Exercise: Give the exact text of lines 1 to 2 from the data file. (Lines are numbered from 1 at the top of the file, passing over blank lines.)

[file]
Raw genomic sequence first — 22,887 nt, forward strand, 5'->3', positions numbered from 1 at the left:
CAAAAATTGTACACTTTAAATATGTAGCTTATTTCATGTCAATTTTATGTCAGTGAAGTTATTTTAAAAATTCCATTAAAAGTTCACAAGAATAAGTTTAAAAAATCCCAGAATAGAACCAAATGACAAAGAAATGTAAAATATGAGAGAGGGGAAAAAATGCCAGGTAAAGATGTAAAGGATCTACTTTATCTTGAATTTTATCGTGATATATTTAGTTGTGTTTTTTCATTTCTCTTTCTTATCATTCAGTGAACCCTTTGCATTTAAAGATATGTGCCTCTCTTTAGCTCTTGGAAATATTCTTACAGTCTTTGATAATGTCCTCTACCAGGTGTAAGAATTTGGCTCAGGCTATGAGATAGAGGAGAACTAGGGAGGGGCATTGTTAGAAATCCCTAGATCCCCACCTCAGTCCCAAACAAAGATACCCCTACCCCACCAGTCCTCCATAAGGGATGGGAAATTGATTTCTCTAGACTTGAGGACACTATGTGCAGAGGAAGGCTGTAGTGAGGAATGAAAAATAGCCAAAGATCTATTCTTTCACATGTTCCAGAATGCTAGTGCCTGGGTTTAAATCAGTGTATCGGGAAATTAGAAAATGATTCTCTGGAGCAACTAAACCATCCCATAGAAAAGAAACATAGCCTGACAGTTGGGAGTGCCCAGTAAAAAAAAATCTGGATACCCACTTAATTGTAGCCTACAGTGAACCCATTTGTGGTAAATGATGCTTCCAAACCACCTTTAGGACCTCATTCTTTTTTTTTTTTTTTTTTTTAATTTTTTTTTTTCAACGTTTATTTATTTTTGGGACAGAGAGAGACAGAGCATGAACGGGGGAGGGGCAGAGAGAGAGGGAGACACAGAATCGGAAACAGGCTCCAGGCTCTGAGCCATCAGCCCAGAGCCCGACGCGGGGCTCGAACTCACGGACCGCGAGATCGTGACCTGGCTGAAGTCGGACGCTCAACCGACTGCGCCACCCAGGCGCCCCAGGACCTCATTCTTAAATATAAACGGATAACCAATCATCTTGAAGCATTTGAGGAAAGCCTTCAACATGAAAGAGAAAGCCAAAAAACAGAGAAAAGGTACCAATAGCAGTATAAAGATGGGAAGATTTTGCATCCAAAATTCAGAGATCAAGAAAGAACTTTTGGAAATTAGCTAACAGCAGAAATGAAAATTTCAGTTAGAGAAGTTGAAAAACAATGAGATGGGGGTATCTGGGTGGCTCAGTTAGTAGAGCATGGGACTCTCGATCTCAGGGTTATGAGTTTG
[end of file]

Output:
Raw genomic sequence first — 22,887 nt, forward strand, 5'->3', positions numbered from 1 at the left:
CAAAAATTGTACACTTTAAATATGTAGCTTATTTCATGTCAATTTTATGTCAGTGAAGTTATTTTAAAAATTCCATTAAAAGTTCACAAGAATAAGTTTAAAAAATCCCAGAATAGAACCAAATGACAAAGAAATGTAAAATATGAGAGAGGGGAAAAAATGCCAGGTAAAGATGTAAAGGATCTACTTTATCTTGAATTTTATCGTGATATATTTAGTTGTGTTTTTTCATTTCTCTTTCTTATCATTCAGTGAACCCTTTGCATTTAAAGATATGTGCCTCTCTTTAGCTCTTGGAAATATTCTTACAGTCTTTGATAATGTCCTCTACCAGGTGTAAGAATTTGGCTCAGGCTATGAGATAGAGGAGAACTAGGGAGGGGCATTGTTAGAAATCCCTAGATCCCCACCTCAGTCCCAAACAAAGATACCCCTACCCCACCAGTCCTCCATAAGGGATGGGAAATTGATTTCTCTAGACTTGAGGACACTATGTGCAGAGGAAGGCTGTAGTGAGGAATGAAAAATAGCCAAAGATCTATTCTTTCACATGTTCCAGAATGCTAGTGCCTGGGTTTAAATCAGTGTATCGGGAAATTAGAAAATGATTCTCTGGAGCAACTAAACCATCCCATAGAAAAGAAACATAGCCTGACAGTTGGGAGTGCCCAGTAAAAAAAAATCTGGATACCCACTTAATTGTAGCCTACAGTGAACCCATTTGTGGTAAATGATGCTTCCAAACCACCTTTAGGACCTCATTCTTTTTTTTTTTTTTTTTTTTAATTTTTTTTTTTCAACGTTTATTTATTTTTGGGACAGAGAGAGACAGAGCATGAACGGGGGAGGGGCAGAGAGAGAGGGAGACACAGAATCGGAAACAGGCTCCAGGCTCTGAGCCATCAGCCCAGAGCCCGACGCGGGGCTCGAACTCACGGACCGCGAGATCGTGACCTGGCTGAAGTCGGACGCTCAACCGACTGCGCCACCCAGGCGCCCCAGGACCTCATTCTTAAATATAAACGGATAACCAATCATCTTGAAGCATTTGAGGAAAGCCTTCAACATGAAAGAGAAAGCCAAAAAACAGAGAAAAGGTACCAATAGCAGTATAAAGATGGGAAGATTTTGCATCCAAAATTCAGAGATCAAGAAAGAACTTTTGGAAATTAGCTAACAGCAGAAATGAAAATTTCAGTTAGAGAAGTTGAAAAACAATGAGATGGGGGTATCTGGGTGGCTCAGTTAGTAGAGCATGGGACTCTCGATCTCAGGGTTATGAGTTTG